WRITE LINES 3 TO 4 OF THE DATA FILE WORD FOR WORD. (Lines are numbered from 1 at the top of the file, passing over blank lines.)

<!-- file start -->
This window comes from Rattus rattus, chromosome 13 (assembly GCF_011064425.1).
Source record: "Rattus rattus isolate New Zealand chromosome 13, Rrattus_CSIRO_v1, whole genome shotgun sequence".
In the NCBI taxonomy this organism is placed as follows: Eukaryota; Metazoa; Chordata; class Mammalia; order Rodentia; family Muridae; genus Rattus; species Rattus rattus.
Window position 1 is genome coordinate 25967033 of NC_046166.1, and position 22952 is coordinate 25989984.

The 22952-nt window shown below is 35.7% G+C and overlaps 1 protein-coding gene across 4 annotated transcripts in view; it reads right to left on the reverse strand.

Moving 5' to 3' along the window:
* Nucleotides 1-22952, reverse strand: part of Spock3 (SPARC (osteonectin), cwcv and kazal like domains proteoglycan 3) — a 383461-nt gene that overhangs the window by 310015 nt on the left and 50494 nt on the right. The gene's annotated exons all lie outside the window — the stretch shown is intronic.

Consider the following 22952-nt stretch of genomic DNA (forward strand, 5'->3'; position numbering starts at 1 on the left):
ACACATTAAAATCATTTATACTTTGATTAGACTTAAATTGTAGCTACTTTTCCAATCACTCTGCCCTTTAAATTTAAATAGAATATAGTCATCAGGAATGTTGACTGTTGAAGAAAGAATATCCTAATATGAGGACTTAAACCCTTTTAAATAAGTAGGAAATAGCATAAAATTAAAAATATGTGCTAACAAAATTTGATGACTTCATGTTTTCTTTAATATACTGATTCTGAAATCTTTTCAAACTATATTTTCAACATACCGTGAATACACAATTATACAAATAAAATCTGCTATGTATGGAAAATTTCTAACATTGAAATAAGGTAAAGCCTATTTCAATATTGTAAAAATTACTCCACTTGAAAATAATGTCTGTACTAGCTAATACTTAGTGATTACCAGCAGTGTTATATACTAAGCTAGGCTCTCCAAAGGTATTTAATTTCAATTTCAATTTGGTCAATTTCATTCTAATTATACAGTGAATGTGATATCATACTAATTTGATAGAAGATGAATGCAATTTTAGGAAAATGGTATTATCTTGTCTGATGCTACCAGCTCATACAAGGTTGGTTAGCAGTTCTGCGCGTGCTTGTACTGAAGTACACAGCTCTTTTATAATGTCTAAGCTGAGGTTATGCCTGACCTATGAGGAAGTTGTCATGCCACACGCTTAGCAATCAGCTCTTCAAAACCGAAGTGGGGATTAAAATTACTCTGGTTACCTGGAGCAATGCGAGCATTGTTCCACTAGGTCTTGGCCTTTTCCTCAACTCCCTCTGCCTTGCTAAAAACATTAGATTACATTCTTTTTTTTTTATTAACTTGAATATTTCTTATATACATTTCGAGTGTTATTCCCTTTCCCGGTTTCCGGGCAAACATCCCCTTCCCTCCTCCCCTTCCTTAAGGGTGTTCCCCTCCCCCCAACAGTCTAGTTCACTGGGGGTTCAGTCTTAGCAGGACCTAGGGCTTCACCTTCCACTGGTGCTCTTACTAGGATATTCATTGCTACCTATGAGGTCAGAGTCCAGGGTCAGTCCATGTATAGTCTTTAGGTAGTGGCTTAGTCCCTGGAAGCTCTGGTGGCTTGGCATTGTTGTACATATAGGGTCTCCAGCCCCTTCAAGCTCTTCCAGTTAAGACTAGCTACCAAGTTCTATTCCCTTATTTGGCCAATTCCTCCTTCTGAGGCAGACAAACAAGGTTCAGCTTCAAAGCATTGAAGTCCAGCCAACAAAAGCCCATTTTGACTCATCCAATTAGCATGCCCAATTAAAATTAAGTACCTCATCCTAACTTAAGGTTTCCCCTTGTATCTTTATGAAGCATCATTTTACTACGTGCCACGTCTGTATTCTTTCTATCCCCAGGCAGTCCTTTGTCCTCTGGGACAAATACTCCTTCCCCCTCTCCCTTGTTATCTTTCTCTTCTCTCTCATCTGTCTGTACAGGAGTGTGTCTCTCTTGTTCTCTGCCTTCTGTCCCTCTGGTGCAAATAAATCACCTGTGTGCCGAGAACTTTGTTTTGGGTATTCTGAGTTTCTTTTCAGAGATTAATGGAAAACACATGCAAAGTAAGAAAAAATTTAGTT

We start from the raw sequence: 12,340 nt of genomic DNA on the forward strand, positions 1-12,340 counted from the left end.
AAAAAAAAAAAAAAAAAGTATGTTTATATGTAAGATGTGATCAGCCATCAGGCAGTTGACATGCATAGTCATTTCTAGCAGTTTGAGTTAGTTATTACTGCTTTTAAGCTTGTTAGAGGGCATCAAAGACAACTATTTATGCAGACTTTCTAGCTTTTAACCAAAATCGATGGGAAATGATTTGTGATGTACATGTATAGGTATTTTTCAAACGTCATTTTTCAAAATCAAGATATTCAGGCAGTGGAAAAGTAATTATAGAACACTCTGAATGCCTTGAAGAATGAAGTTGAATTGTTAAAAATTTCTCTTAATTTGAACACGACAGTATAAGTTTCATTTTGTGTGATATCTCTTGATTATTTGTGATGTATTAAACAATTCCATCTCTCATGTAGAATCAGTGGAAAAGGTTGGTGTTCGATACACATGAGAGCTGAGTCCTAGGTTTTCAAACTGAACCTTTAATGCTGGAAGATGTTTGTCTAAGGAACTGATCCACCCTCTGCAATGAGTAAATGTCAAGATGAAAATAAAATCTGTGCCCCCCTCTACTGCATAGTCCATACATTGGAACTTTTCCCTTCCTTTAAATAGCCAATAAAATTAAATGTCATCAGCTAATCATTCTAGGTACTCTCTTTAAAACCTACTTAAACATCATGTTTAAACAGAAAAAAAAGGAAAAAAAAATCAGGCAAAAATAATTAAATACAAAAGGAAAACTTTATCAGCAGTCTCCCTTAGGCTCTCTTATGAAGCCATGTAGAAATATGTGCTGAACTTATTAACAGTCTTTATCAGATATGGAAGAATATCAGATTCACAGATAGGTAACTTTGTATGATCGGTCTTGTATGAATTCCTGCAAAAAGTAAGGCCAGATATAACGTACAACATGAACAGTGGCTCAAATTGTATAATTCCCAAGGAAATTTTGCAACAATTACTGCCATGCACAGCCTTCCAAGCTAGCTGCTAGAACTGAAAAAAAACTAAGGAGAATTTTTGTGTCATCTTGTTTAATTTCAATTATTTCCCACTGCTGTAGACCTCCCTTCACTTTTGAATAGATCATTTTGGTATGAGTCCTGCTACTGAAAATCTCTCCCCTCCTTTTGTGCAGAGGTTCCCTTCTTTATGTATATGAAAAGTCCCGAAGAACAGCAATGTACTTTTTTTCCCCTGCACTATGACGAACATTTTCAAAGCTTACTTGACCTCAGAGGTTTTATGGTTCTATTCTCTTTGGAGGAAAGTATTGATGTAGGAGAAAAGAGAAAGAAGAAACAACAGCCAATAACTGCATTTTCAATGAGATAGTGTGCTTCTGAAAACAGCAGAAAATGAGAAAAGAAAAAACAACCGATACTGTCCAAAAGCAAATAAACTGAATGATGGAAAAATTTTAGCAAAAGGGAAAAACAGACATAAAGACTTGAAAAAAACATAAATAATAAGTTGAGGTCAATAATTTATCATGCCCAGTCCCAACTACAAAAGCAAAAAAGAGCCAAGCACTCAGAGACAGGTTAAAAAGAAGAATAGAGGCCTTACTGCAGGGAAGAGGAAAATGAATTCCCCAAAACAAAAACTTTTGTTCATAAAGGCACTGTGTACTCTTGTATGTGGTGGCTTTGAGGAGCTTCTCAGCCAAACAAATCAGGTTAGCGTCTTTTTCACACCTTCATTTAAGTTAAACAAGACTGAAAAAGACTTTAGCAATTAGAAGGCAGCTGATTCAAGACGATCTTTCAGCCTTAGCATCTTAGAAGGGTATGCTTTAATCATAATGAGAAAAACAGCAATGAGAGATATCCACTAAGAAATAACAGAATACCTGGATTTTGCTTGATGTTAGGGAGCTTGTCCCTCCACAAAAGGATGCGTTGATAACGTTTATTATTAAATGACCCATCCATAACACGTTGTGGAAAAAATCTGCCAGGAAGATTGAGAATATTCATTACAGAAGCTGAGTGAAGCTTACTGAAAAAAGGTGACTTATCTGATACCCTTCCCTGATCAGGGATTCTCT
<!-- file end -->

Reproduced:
In the NCBI taxonomy this organism is placed as follows: Eukaryota; Metazoa; Chordata; class Mammalia; order Rodentia; family Muridae; genus Rattus; species Rattus rattus.
Window position 1 is genome coordinate 25967033 of NC_046166.1, and position 22952 is coordinate 25989984.